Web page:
'Battlefield 2042' Petition: Why Gamers Are Right to Demand a Refund

Battlefield 2042 has found itself in hot water yet again, as an online petition has been gathering thousands of signatures, demanding that the game be refunded across all platforms.

For a bit of context, Battlefield 2042 was initially heralded as one of last year's major releases, right up until the moment that consumers actually got their hands on it.

All of the pieces were in place for this to be the next huge blockbuster. The early trailers showcased impressive production values, next-gen graphics, and an unprecedented sense of scale. Meanwhile, it had a terrific pedigree, with the usually dependable DICE at the helm, and it being part of a beloved franchise that has churned out nothing but hits lately.

Unfortunately, when the game finally came out in November 2021, fans quickly discovered that it did not live up to the monumental hype. It was an all-round buggy experience, plagued with matchmaking problems, horrendous lag and frustrating technical errors (some of which were quite funny, while others were utterly game-breaking)

Unstable releases like this aren't out of the ordinary in the gaming industry (given that developers can now patch things afterwards) but Battlefield 2042 had it particularly rough. Plus, even when it was working properly, the foundations just weren't that strong.

Other titles — like the original Destiny and No Man's Sky — have managed to recover from their similarly tumultuous launches and eventually managed to course-correct. Yet Battlefield 2042 is arguably in an even worse shape now than it was 4 months ago. Players are abandoning the servers at an astonishing rate and no substantive updates are going to be rolled out until Summer.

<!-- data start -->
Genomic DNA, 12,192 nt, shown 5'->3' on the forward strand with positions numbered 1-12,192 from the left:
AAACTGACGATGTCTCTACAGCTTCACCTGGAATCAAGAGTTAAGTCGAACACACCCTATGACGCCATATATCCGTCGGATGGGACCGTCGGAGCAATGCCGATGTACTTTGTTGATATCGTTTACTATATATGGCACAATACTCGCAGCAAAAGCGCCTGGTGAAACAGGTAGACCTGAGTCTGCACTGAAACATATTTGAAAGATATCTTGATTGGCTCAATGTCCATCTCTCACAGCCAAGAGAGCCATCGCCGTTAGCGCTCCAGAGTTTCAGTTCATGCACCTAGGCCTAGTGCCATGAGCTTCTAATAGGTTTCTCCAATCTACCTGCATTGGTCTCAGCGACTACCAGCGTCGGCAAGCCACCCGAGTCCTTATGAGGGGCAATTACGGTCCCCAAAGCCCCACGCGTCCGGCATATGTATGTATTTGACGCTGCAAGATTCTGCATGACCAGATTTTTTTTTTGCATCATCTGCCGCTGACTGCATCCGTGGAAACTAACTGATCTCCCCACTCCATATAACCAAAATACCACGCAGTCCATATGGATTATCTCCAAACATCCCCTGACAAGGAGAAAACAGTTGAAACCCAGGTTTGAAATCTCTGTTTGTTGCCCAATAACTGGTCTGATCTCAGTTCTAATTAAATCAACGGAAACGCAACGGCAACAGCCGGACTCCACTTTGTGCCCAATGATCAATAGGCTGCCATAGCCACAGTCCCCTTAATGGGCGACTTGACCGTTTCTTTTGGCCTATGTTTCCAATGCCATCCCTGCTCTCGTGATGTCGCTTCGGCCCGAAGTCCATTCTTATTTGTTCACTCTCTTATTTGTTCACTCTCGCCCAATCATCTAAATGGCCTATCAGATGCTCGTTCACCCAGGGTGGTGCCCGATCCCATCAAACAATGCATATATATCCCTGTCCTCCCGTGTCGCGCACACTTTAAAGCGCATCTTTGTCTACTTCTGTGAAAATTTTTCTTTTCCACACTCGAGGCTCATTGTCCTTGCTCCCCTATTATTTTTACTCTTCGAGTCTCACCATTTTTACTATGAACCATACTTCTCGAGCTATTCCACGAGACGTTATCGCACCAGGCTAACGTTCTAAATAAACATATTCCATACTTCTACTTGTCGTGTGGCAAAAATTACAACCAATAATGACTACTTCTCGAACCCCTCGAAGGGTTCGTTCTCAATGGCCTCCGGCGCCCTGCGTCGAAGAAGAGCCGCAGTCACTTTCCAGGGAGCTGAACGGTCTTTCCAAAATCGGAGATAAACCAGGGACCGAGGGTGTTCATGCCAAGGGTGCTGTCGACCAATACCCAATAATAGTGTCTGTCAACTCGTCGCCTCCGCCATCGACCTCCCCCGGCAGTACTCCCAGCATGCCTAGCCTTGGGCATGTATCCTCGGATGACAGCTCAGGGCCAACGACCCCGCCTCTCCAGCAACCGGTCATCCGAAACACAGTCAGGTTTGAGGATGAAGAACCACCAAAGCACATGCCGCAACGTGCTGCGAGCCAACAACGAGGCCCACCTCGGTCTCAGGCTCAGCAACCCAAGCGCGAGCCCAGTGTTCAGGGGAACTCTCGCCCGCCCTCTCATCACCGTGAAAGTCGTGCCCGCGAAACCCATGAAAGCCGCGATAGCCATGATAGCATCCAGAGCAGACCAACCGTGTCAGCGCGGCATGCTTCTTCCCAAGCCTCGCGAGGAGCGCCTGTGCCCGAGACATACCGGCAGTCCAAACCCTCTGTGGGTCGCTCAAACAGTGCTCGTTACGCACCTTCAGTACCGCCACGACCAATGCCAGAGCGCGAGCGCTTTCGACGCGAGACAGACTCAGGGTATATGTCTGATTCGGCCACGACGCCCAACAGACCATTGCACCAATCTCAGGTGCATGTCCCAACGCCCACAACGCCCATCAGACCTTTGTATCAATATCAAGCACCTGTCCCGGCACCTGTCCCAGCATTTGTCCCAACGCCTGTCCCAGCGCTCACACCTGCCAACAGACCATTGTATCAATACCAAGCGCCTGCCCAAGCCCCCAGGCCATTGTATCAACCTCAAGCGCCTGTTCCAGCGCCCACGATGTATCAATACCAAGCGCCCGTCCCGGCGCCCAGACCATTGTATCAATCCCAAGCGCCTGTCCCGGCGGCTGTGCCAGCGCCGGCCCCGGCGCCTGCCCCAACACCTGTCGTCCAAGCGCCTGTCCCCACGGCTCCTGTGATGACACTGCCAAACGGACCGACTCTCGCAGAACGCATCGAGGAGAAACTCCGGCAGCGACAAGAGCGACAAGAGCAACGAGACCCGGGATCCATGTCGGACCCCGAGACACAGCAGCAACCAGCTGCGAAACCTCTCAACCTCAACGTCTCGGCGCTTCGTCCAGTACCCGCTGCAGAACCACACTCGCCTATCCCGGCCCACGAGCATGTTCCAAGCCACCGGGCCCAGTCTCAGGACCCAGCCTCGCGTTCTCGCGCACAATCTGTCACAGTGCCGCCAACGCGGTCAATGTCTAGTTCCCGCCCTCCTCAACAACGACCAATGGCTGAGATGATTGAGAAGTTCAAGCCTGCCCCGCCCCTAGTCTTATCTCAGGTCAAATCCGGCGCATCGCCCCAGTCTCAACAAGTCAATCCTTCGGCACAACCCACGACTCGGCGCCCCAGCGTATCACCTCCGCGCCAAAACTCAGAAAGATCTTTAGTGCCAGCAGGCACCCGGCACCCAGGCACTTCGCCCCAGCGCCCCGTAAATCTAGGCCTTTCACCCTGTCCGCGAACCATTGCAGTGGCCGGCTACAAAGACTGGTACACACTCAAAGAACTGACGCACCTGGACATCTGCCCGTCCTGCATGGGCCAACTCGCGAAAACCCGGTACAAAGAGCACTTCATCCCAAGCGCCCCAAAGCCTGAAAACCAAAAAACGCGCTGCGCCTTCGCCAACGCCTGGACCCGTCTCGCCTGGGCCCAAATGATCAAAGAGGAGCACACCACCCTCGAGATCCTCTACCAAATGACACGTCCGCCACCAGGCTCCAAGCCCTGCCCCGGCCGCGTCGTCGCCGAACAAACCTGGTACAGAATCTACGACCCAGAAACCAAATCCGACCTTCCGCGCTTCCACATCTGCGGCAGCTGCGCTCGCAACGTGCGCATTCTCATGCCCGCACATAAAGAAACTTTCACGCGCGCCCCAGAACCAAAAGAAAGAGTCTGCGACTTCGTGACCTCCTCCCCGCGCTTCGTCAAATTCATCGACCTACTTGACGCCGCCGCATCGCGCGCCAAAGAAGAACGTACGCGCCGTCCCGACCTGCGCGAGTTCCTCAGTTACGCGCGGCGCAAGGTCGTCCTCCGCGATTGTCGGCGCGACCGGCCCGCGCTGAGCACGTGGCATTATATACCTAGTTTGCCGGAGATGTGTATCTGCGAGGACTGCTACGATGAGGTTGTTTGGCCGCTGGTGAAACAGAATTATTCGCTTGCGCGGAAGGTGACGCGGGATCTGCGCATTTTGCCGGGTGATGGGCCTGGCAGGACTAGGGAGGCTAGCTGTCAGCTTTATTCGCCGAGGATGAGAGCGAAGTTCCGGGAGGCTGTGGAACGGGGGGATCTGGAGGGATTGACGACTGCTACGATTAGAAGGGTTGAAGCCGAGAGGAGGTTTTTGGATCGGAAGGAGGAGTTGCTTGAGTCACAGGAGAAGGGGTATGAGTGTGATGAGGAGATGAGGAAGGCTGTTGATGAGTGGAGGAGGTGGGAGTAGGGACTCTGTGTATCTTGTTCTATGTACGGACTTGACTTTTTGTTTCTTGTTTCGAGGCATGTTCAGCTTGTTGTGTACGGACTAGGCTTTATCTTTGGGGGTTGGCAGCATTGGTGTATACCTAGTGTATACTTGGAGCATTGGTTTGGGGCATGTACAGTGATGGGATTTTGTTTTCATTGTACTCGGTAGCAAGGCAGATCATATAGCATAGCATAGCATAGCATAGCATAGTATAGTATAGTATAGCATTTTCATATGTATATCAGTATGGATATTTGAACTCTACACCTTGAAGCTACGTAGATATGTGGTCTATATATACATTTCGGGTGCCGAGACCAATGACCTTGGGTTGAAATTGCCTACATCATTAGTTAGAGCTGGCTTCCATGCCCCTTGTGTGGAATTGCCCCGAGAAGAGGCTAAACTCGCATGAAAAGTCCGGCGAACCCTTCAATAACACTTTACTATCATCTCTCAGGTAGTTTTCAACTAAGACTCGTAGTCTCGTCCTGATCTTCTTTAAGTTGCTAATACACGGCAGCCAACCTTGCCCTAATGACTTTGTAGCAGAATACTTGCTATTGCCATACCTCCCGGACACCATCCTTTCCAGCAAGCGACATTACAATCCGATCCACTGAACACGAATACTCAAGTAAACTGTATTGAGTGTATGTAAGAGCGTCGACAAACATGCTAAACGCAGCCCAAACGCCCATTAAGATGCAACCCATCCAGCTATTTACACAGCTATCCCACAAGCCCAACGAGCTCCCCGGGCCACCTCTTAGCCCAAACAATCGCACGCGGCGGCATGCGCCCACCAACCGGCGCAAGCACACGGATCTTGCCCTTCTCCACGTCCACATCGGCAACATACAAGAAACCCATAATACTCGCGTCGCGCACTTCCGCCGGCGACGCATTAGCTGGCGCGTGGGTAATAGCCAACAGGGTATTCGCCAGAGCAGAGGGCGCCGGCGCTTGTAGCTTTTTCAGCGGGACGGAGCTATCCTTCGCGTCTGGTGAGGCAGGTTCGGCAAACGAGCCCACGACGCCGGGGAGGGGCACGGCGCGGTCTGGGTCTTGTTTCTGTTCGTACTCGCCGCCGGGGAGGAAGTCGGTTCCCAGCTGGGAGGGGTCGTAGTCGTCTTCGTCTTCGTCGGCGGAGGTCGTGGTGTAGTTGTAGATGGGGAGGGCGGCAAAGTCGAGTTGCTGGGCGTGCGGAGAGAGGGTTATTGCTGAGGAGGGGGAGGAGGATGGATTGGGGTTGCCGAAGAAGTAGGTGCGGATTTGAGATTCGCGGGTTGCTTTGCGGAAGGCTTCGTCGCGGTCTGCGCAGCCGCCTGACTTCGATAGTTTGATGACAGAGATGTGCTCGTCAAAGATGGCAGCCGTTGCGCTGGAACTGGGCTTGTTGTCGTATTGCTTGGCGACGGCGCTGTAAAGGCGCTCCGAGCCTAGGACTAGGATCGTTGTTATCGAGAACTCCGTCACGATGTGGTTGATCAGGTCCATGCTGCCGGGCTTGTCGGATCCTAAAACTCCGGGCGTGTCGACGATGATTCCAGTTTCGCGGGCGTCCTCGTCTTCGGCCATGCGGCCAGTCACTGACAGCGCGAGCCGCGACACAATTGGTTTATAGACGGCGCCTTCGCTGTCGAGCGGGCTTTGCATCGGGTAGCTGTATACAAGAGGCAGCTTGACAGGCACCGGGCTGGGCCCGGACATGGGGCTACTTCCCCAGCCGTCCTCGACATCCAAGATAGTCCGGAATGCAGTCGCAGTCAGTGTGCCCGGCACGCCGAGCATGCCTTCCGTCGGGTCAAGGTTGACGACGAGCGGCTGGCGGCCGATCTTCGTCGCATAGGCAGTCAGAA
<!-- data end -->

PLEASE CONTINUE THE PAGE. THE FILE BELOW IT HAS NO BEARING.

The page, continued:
Any news relating to the military shooter over the past few weeks has been almost universally negative, with game modes being unceremoniously pulled and Steam waving its usual policy on late refund requests. However, while the PC distribution platform has been giving customers their money back outside of the usual 14-day window, the same privilege has not been extended to consoles owners.

Battlefield 2042 Screenshot
Picture shows a screenshot from "Battlefield 2042". The game had a rocky launch in November and has yet to meaningfully rehabilitate its image. EA Games

New Petition Demands PlayStation and Xbox Refunds for 'Battlefield 2042'

Lobbying for the same treatment as their PC counterparts, console players are now signing a petition demanding that Battlefield 2042 refunds be issued across all platforms.

Describing the release as a "mockery of every customer" who purchased it, the document contends that Battlefield 2042 is a fundamentally unfinished product. The author, who goes by the display name Satoshi Nakamoto, also accuses EA of "false advertising", arguing that the company published trailers that were not representative of the real thing.